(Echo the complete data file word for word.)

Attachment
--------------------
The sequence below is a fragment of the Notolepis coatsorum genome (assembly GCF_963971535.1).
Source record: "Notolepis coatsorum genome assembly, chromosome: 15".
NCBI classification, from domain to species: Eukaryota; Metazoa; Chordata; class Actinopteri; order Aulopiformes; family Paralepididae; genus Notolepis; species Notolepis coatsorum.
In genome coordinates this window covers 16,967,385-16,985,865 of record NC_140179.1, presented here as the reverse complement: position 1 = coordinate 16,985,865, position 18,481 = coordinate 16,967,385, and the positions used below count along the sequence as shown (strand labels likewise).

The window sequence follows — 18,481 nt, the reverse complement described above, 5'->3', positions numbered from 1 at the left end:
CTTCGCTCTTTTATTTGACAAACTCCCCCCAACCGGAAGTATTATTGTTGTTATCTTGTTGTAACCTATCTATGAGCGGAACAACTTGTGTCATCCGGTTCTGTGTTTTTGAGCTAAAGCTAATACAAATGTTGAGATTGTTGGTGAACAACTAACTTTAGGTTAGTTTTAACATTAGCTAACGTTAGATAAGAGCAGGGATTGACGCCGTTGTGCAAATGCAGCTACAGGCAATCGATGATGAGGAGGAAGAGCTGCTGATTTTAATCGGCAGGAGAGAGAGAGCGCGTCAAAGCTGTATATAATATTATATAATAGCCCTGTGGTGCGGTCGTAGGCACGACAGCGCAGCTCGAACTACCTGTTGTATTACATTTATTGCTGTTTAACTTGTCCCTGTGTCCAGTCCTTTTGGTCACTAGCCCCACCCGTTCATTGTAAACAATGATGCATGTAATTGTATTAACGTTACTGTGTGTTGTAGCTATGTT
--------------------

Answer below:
The sequence below is a fragment of the Notolepis coatsorum genome (assembly GCF_963971535.1).
Source record: "Notolepis coatsorum genome assembly, chromosome: 15".
NCBI classification, from domain to species: Eukaryota; Metazoa; Chordata; class Actinopteri; order Aulopiformes; family Paralepididae; genus Notolepis; species Notolepis coatsorum.
In genome coordinates this window covers 16,967,385-16,985,865 of record NC_140179.1, presented here as the reverse complement: position 1 = coordinate 16,985,865, position 18,481 = coordinate 16,967,385, and the positions used below count along the sequence as shown (strand labels likewise).

The window sequence follows — 18,481 nt, the reverse complement described above, 5'->3', positions numbered from 1 at the left end:
CTTCGCTCTTTTATTTGACAAACTCCCCCCAACCGGAAGTATTATTGTTGTTATCTTGTTGTAACCTATCTATGAGCGGAACAACTTGTGTCATCCGGTTCTGTGTTTTTGAGCTAAAGCTAATACAAATGTTGAGATTGTTGGTGAACAACTAACTTTAGGTTAGTTTTAACATTAGCTAACGTTAGATAAGAGCAGGGATTGACGCCGTTGTGCAAATGCAGCTACAGGCAATCGATGATGAGGAGGAAGAGCTGCTGATTTTAATCGGCAGGAGAGAGAGAGCGCGTCAAAGCTGTATATAATATTATATAATAGCCCTGTGGTGCGGTCGTAGGCACGACAGCGCAGCTCGAACTACCTGTTGTATTACATTTATTGCTGTTTAACTTGTCCCTGTGTCCAGTCCTTTTGGTCACTAGCCCCACCCGTTCATTGTAAACAATGATGCATGTAATTGTATTAACGTTACTGTGTGTTGTAGCTATGTT